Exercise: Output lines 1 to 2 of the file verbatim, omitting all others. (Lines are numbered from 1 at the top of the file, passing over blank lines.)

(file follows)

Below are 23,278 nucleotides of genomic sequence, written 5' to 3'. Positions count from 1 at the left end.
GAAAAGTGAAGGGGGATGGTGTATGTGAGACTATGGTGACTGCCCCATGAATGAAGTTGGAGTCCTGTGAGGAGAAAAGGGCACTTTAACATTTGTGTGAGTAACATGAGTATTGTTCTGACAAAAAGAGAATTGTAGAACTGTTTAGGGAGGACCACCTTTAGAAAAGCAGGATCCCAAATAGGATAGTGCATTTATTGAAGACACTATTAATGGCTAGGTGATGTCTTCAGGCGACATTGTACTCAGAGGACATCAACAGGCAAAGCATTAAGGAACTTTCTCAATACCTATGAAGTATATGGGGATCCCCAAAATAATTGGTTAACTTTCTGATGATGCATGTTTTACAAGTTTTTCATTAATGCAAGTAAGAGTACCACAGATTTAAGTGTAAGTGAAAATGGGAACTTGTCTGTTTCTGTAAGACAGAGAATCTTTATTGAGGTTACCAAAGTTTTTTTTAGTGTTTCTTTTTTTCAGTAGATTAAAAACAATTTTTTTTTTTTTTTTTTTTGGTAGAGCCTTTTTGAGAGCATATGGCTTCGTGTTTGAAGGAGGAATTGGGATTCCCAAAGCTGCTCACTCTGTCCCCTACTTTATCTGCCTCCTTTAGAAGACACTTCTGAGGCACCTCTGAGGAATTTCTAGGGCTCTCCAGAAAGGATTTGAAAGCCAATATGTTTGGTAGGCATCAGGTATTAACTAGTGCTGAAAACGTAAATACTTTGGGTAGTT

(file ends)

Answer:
Below are 23,278 nucleotides of genomic sequence, written 5' to 3'. Positions count from 1 at the left end.
GAAAAGTGAAGGGGGATGGTGTATGTGAGACTATGGTGACTGCCCCATGAATGAAGTTGGAGTCCTGTGAGGAGAAAAGGGCACTTTAACATTTGTGTGAGTAACATGAGTATTGTTCTGACAAAAAGAGAATTGTAGAACTGTTTAGGGAGGACCACCTTTAGAAAAGCAGGATCCCAAATAGGATAGTGCATTTATTGAAGACACTATTAATGGCTAGGTGATGTCTTCAGGCGACATTGTACTCAGAGGACATCAACAGGCAAAGCATTAAGGAACTTTCTCAATACCTATGAAGTATATGGGGATCCCCAAAATAATTGGTTAACTTTCTGATGATGCATGTTTTACAAGTTTTTCATTAATGCAAGTAAGAGTACCACAGATTTAAGTGTAAGTGAAAATGGGAACTTGTCTGTTTCTGTAAGACAGAGAATCTTTATTGAGGTTACCAAAGTTTTTTTTAGTGTTTCTTTTTTTCAGTAGATTAAAAACAATTTTTTTTTTTTTTTTTTTTGGTAGAGCCTTTTTGAGAGCATATGGCTTCGTGTTTGAAGGAGGAATTGGGATTCCCAAAGCTGCTCACTCTGTCCCCTACTTTATCTGCCTCCTTTAGAAGACACTTCTGAGGCACCTCTGAGGAATTTCTAGGGCTCTCCAGAAAGGATTTGAAAGCCAATATGTTTGGTAGGCATCAGGTATTAACTAGTGCTGAAAACGTAAATACTTTGGGTAGTT